While visiting the Dumbarton Library some months ago, I happened upon an old newspaper article written about a couple over from America, a Mr & Mrs D. J. McAuliffe, of Jackson, Michigan, who wanted to buy a copy of Welles' book, and could not find a copy for sale. Not only were they disappointed to find that their clan's ancestral castle was no more than a gaunt tower surrounded by modern bungalows and blocks of Naval housing occupied mostly by English families (the dreaded "Sassenachs"), they were fascinated to learn more about the old tower from a book they had borrowed from the county library: "Ardincaple Castle and Its Lairds".
As soon as the couple began seeking to obtain a copy of the Welles monograph for their own, they were astonished to find that few people had either seen or ever heard of the rare book. Among the places their search led them was to try Foyle's famous bookshop in London, only to get the dodge from the manager of the rare book department there, who just happened to be married to a MacAulay from Helensburgh. Yet as the manager informed the couple, the ancient book could not be obtained.
Upon realising the futility their efforts, they despairing wrote to the county library pleading to purchase one the library's two original copies, and just couldn't understand why the library would refuse to sell their "spare copy" to the MacAulay descendants, who, as the couple exclaimed, "would be the most treasured possession of every member of our family". But as the article concluded "the County's books are NOT for sale, not even to the man who could be the lost chief of the Macaulays himself." [from Helensburgh Advertiser, 17/07/64].
Unlike this unlucky couple, copies of Welles' monograph do surface occasionally, and while I know the whereabouts of at least ten copies of the original 250 copies, the last copy I saw for sale was in 1998 and it sold for £85. But not to despair, just about quarterly the Mitchell Library in Glasgow hosts an antiquarian book fair when booksellers from around Scotland gather to buy and sell, and quite a few bargains can be had if you're willing to avail yourself of the moment. Yet, if you're seeking a book written about a place in Helensburgh, the more sensible approach would be to seek such a title through the local exchange than traveling to London where the Sassenachs are less than friendly, where they rarely accept Scottish pound notes and they don't take American Express!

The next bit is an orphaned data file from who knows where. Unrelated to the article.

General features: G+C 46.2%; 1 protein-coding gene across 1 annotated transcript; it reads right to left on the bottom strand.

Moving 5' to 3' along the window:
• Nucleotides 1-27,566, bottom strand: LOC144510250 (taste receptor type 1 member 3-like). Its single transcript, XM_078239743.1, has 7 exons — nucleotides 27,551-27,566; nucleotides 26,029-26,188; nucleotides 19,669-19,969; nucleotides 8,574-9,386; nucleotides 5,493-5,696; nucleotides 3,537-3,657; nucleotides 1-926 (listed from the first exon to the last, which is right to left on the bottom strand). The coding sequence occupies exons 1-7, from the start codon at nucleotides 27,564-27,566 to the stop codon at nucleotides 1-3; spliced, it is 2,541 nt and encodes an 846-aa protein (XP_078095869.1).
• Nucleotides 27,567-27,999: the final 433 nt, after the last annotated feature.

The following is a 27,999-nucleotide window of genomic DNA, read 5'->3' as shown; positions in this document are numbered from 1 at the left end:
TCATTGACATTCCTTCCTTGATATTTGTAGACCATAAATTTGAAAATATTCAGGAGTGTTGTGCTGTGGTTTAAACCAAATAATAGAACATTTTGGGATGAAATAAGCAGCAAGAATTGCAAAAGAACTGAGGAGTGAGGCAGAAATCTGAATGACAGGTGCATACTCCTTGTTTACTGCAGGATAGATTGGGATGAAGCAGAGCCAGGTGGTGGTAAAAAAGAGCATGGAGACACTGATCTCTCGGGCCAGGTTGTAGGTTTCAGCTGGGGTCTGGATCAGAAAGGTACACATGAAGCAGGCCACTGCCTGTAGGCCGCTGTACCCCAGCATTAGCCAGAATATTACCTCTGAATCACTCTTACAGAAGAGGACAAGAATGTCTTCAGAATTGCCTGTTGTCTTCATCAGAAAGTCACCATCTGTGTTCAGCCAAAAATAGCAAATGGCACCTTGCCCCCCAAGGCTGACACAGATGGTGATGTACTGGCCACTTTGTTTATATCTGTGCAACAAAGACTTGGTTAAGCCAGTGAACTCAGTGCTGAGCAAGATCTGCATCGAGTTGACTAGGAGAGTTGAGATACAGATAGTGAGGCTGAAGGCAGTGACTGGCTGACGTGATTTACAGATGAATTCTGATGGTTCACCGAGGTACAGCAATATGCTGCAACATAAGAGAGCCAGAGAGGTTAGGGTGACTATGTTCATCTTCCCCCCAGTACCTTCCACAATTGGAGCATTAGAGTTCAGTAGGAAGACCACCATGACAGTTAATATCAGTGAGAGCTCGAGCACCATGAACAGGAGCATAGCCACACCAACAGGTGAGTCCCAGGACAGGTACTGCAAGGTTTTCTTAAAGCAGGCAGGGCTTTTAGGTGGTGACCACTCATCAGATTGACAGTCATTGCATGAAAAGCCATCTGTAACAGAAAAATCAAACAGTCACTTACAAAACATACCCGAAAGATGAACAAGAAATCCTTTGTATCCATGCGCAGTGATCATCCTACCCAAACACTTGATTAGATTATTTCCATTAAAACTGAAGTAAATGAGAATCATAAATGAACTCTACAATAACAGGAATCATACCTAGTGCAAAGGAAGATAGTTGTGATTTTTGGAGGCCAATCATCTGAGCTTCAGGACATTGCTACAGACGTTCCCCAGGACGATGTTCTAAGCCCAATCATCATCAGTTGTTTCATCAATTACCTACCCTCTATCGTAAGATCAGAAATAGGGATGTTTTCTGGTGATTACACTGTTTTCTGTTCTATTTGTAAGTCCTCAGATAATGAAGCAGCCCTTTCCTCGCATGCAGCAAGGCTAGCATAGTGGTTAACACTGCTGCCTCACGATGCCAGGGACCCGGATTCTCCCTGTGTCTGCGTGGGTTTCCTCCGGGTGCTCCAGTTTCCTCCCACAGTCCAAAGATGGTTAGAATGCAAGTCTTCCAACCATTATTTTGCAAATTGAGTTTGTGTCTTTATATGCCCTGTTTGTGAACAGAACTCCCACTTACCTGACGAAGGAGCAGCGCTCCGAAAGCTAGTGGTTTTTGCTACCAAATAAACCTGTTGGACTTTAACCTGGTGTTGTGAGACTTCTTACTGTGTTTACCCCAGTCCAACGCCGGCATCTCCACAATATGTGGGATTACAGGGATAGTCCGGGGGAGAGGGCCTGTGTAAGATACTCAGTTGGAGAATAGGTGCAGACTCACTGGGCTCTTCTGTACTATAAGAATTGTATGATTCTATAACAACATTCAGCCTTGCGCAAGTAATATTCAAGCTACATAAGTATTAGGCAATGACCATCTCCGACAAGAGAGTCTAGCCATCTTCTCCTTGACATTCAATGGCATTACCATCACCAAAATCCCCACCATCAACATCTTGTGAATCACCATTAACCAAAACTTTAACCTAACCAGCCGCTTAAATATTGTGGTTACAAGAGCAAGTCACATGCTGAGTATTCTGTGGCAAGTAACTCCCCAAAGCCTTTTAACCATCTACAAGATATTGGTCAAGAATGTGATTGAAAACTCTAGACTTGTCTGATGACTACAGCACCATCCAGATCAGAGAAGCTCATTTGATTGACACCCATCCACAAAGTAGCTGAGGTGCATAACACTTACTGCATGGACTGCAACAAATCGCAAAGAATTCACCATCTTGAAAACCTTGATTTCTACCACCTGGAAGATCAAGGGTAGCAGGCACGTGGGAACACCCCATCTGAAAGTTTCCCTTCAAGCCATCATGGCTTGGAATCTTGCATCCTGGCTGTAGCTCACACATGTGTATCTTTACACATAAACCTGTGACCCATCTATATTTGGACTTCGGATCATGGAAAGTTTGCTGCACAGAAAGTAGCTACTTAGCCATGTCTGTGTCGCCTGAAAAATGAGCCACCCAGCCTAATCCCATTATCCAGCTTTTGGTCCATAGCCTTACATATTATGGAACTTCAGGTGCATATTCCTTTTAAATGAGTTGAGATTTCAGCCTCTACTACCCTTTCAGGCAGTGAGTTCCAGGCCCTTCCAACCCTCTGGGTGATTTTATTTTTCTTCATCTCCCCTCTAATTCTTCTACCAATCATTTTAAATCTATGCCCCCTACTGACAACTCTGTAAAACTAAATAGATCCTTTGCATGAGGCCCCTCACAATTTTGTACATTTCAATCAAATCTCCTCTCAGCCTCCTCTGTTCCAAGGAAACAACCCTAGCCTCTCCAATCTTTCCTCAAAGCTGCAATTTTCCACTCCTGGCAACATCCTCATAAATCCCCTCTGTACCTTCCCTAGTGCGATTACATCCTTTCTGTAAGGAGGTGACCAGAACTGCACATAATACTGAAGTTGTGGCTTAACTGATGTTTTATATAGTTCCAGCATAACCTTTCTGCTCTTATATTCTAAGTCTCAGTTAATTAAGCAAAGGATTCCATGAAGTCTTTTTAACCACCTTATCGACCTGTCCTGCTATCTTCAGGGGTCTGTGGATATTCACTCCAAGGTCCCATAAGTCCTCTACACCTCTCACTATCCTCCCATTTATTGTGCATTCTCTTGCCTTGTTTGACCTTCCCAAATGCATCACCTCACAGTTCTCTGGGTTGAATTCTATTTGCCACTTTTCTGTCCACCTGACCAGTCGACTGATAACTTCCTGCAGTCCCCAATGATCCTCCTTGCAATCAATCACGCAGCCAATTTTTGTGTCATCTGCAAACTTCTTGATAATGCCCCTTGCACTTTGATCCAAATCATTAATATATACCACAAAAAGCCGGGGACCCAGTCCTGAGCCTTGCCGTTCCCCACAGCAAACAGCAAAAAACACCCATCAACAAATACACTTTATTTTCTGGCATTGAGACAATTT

While there are a few bookshops in Helensburgh worth contacting, some even on-line, there is one antiquarian bookseller on West Clyde Street in Helensburgh, who just MAY have a copy of Edward R. Welles (1930) Ardincaple Castle and Its Lairds. And as Paul mentioned, the monograph was limited to 250 copies, not to mention being out-of-print for seventy-one years, so you're likely to pay whatever the collector value is today. If anyone's interested in the Helensburgh bookseller alluded to above, you can contact me via email, lest too many inquiries for this same book may add considerably to your ultimate purchase.
It really depends upon how badly you want the book as to what you'd be willing to pay, but any book as coveted as this one, and that fact is well-known, the retail value will certainly be whatever the market will bear. Welles' book has 213 pages, four photogravure prints of the castle and grounds, two map illustrations, nicely bound with a calf spine and corners, and a gilt impression of the MacAulay crest. The content, however, has much to be desired. While the book is the first published work to address Ardincaple Castle and its lairds, it is not the first work to have been conceived.